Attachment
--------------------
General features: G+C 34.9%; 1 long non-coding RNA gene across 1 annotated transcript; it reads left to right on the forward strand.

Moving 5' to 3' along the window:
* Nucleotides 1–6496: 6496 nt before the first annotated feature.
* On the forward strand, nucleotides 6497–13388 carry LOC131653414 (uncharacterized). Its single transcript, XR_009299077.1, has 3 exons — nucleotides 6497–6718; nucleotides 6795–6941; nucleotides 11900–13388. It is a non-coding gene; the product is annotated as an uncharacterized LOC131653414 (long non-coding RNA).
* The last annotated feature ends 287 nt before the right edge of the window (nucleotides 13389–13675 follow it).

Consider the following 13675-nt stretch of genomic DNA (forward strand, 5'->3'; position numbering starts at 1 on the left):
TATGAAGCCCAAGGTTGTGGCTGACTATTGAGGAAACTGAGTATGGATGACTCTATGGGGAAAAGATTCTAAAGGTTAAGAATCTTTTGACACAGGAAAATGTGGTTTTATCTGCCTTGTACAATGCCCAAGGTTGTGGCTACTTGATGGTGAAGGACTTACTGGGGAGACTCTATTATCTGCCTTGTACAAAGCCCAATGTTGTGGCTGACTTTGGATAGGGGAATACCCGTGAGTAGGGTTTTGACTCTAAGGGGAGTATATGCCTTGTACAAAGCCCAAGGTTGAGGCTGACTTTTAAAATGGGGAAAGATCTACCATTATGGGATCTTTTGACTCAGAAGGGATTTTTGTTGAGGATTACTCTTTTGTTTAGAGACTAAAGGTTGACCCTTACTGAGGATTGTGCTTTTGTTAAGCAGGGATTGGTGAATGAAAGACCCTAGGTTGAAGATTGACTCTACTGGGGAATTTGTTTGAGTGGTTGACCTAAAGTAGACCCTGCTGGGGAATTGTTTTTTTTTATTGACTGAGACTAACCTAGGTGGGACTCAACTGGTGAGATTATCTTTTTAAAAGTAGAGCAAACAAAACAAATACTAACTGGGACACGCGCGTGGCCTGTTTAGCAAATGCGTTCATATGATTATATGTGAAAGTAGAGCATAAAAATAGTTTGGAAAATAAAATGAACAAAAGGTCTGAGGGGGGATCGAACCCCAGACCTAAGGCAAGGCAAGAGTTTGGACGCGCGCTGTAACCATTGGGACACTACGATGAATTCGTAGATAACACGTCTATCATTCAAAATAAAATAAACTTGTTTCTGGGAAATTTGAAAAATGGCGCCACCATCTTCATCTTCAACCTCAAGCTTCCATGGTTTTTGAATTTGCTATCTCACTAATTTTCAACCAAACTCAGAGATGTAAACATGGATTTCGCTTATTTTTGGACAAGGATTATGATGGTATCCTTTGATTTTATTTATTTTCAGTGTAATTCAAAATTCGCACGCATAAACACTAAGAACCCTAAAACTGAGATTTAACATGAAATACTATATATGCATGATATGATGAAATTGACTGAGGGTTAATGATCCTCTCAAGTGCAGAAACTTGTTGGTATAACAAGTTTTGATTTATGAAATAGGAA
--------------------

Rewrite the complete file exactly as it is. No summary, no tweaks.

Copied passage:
General features: G+C 34.9%; 1 long non-coding RNA gene across 1 annotated transcript; it reads left to right on the forward strand.

Moving 5' to 3' along the window:
* Nucleotides 1–6496: 6496 nt before the first annotated feature.
* On the forward strand, nucleotides 6497–13388 carry LOC131653414 (uncharacterized). Its single transcript, XR_009299077.1, has 3 exons — nucleotides 6497–6718; nucleotides 6795–6941; nucleotides 11900–13388. It is a non-coding gene; the product is annotated as an uncharacterized LOC131653414 (long non-coding RNA).
* The last annotated feature ends 287 nt before the right edge of the window (nucleotides 13389–13675 follow it).

Consider the following 13675-nt stretch of genomic DNA (forward strand, 5'->3'; position numbering starts at 1 on the left):
TATGAAGCCCAAGGTTGTGGCTGACTATTGAGGAAACTGAGTATGGATGACTCTATGGGGAAAAGATTCTAAAGGTTAAGAATCTTTTGACACAGGAAAATGTGGTTTTATCTGCCTTGTACAATGCCCAAGGTTGTGGCTACTTGATGGTGAAGGACTTACTGGGGAGACTCTATTATCTGCCTTGTACAAAGCCCAATGTTGTGGCTGACTTTGGATAGGGGAATACCCGTGAGTAGGGTTTTGACTCTAAGGGGAGTATATGCCTTGTACAAAGCCCAAGGTTGAGGCTGACTTTTAAAATGGGGAAAGATCTACCATTATGGGATCTTTTGACTCAGAAGGGATTTTTGTTGAGGATTACTCTTTTGTTTAGAGACTAAAGGTTGACCCTTACTGAGGATTGTGCTTTTGTTAAGCAGGGATTGGTGAATGAAAGACCCTAGGTTGAAGATTGACTCTACTGGGGAATTTGTTTGAGTGGTTGACCTAAAGTAGACCCTGCTGGGGAATTGTTTTTTTTTATTGACTGAGACTAACCTAGGTGGGACTCAACTGGTGAGATTATCTTTTTAAAAGTAGAGCAAACAAAACAAATACTAACTGGGACACGCGCGTGGCCTGTTTAGCAAATGCGTTCATATGATTATATGTGAAAGTAGAGCATAAAAATAGTTTGGAAAATAAAATGAACAAAAGGTCTGAGGGGGGATCGAACCCCAGACCTAAGGCAAGGCAAGAGTTTGGACGCGCGCTGTAACCATTGGGACACTACGATGAATTCGTAGATAACACGTCTATCATTCAAAATAAAATAAACTTGTTTCTGGGAAATTTGAAAAATGGCGCCACCATCTTCATCTTCAACCTCAAGCTTCCATGGTTTTTGAATTTGCTATCTCACTAATTTTCAACCAAACTCAGAGATGTAAACATGGATTTCGCTTATTTTTGGACAAGGATTATGATGGTATCCTTTGATTTTATTTATTTTCAGTGTAATTCAAAATTCGCACGCATAAACACTAAGAACCCTAAAACTGAGATTTAACATGAAATACTATATATGCATGATATGATGAAATTGACTGAGGGTTAATGATCCTCTCAAGTGCAGAAACTTGTTGGTATAACAAGTTTTGATTTATGAAATAGGAA